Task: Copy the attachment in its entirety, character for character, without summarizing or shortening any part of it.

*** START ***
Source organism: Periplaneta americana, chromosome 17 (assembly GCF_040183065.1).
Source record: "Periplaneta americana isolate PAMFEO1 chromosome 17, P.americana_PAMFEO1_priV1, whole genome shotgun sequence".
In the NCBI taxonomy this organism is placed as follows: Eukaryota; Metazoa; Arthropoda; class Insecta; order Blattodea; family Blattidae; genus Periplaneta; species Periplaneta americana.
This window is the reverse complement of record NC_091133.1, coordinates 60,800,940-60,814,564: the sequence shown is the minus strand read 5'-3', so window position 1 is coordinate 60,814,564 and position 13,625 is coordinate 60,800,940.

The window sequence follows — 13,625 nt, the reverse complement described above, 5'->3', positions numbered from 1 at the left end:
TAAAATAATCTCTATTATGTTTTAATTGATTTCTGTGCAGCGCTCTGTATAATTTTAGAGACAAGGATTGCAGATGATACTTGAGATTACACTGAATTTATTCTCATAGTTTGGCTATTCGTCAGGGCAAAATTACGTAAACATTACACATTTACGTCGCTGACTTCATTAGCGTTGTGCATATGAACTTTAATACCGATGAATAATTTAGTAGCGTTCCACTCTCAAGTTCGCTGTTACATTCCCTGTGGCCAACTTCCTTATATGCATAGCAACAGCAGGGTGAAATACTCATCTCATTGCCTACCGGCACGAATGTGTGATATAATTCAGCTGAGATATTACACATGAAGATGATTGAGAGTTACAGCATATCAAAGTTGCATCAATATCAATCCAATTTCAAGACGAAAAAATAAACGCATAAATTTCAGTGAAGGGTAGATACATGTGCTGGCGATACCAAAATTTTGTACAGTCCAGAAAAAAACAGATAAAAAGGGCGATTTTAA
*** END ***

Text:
Source organism: Periplaneta americana, chromosome 17 (assembly GCF_040183065.1).
Source record: "Periplaneta americana isolate PAMFEO1 chromosome 17, P.americana_PAMFEO1_priV1, whole genome shotgun sequence".
In the NCBI taxonomy this organism is placed as follows: Eukaryota; Metazoa; Arthropoda; class Insecta; order Blattodea; family Blattidae; genus Periplaneta; species Periplaneta americana.
This window is the reverse complement of record NC_091133.1, coordinates 60,800,940-60,814,564: the sequence shown is the minus strand read 5'-3', so window position 1 is coordinate 60,814,564 and position 13,625 is coordinate 60,800,940.

The window sequence follows — 13,625 nt, the reverse complement described above, 5'->3', positions numbered from 1 at the left end:
TAAAATAATCTCTATTATGTTTTAATTGATTTCTGTGCAGCGCTCTGTATAATTTTAGAGACAAGGATTGCAGATGATACTTGAGATTACACTGAATTTATTCTCATAGTTTGGCTATTCGTCAGGGCAAAATTACGTAAACATTACACATTTACGTCGCTGACTTCATTAGCGTTGTGCATATGAACTTTAATACCGATGAATAATTTAGTAGCGTTCCACTCTCAAGTTCGCTGTTACATTCCCTGTGGCCAACTTCCTTATATGCATAGCAACAGCAGGGTGAAATACTCATCTCATTGCCTACCGGCACGAATGTGTGATATAATTCAGCTGAGATATTACACATGAAGATGATTGAGAGTTACAGCATATCAAAGTTGCATCAATATCAATCCAATTTCAAGACGAAAAAATAAACGCATAAATTTCAGTGAAGGGTAGATACATGTGCTGGCGATACCAAAATTTTGTACAGTCCAGAAAAAAACAGATAAAAAGGGCGATTTTAA